Pessimism grows among UK VCs

Rising concern in the UK private equity community over the performance of small business investments could lead to a shortage of funding next year.

Rising concern in the UK private equity community over the performance of small business investments could lead to a shortage of funding next year.

According to the latest Deloitte & Touche Private Equity Confidence Survey, 57 per cent of the 770 venture capitalists surveyed expected the performance of small companies to deteriorate over the next six months, compared with 45 per cent for the pervious quarter.

The deterioration is anticipated because the current economic downturn is likely to continue and exits will become more difficult, said the majority of VCs. As few as one per cent of those polled believed economic conditions would improve over the next six months.

Similarly 79 per cent of the VCs questioned expected debt finance to become harder to raise and 81 per cent expected raising private equity funds to become more difficult.

Quintin Barry, a corporate finance partner at Deloitte & Touche, said pessimism was to be expected in the aftermath of the terrorist attacks in New York. According to the Centre for Management Buyout Research, September and October recorded a sharp fall in deal activity, with about as half as many buyouts compared to the same period a year earlier.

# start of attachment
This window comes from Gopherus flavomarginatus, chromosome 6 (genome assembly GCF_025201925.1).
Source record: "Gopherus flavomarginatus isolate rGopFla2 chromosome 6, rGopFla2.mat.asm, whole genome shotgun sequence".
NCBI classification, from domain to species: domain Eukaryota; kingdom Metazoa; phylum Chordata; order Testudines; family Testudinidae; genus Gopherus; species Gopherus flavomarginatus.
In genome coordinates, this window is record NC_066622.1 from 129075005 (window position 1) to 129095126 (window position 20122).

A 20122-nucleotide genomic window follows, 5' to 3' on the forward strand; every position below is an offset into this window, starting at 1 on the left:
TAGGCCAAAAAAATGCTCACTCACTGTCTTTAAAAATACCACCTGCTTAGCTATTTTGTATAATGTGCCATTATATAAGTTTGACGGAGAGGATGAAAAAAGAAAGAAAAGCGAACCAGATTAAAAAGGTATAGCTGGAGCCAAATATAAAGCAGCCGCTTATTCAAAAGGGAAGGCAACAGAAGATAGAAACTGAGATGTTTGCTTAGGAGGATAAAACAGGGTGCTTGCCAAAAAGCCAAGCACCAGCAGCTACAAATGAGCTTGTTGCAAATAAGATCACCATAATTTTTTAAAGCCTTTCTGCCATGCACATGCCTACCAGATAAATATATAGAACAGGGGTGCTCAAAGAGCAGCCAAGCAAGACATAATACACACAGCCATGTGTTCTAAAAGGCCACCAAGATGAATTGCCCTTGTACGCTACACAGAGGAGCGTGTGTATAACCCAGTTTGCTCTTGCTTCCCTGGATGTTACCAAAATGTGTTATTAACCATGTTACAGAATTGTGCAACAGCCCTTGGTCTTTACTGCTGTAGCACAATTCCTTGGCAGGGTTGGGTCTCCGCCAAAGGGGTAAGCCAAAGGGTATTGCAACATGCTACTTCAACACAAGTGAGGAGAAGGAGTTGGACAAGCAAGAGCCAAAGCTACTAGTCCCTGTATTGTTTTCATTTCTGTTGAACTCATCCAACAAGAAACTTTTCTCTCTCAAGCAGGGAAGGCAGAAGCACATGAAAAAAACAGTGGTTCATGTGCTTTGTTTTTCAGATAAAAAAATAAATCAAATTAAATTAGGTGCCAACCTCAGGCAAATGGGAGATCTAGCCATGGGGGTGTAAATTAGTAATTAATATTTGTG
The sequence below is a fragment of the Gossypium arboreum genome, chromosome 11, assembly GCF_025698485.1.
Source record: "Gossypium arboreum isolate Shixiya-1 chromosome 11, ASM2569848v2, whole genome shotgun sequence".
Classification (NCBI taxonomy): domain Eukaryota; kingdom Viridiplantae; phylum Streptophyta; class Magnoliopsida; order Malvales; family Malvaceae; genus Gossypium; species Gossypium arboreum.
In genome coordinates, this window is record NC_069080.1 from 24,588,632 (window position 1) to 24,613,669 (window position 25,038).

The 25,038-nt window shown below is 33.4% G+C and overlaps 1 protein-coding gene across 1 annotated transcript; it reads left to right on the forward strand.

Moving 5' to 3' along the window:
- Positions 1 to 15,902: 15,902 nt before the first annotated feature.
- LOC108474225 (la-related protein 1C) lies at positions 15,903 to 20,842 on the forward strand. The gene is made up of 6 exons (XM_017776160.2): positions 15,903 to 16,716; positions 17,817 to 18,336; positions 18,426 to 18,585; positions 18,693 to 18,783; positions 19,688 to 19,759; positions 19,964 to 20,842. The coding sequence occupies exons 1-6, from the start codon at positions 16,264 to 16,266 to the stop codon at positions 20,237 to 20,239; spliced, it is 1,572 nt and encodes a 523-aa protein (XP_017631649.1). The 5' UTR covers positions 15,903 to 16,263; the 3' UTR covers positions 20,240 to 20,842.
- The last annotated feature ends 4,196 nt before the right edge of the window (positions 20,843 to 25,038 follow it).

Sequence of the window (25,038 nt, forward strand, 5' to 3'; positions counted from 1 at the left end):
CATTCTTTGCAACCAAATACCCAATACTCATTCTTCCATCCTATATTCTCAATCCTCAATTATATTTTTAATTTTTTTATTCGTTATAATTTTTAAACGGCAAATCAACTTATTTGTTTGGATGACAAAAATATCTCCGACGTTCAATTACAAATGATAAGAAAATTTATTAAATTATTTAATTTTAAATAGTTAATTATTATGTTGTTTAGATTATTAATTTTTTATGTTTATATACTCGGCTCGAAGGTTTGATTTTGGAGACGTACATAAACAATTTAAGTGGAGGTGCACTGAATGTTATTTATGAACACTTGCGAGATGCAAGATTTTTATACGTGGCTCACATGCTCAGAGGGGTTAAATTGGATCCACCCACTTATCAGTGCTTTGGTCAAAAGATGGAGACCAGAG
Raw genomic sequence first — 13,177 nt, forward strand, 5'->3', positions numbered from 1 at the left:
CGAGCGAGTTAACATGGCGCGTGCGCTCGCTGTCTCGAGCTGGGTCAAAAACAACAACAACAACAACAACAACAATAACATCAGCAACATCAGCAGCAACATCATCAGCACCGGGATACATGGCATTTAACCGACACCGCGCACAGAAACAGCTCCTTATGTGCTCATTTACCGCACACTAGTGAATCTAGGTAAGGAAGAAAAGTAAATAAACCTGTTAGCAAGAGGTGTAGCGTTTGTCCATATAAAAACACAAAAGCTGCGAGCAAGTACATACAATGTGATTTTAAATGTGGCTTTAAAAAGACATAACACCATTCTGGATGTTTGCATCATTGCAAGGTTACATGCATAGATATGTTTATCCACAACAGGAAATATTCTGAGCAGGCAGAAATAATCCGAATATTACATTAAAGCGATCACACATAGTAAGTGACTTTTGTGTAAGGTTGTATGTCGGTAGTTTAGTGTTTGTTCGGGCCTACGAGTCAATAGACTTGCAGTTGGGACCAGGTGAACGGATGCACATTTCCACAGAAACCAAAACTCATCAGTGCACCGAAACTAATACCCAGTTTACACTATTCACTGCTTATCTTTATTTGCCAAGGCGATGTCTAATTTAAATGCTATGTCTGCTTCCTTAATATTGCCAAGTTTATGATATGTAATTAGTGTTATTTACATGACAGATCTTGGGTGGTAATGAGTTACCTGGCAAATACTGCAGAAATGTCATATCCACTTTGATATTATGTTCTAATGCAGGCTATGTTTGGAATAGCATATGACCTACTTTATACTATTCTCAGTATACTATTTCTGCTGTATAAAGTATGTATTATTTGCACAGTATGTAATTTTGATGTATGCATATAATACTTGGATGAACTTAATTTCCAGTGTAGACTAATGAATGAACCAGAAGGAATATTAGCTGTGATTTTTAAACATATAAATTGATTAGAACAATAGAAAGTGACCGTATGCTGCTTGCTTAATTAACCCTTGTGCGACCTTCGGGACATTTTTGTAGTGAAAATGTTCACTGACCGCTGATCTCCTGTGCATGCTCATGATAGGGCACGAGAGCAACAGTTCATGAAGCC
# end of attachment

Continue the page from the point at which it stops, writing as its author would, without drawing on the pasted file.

Deloitte & Touche found that only 6 per cent of the VCs participating in the poll expected to be net sellers of businesses over the next six months, while 79 per cent expected to be net buyers. “In the current M&A environment with pressure on pricing, the VCs are unlikely to sell, unless forced, in what is mostly definitely a buyers’ market,” said Barry.

However nearly all the VCs believed restructuring activity by UK companies would create investment opportunities, 20 per cent said those investments would rise in the next six months.

There won’t be any spending sprees just yet, but where transactions are going ahead, at reduced multiples and on depressed earnings, there are opportunities for those VCs willing to open their cheque books to pick up bargains, said Barry. “There are vast sums of money in UK private equity funds and they don’t plan to be giving them back to providers,” he said.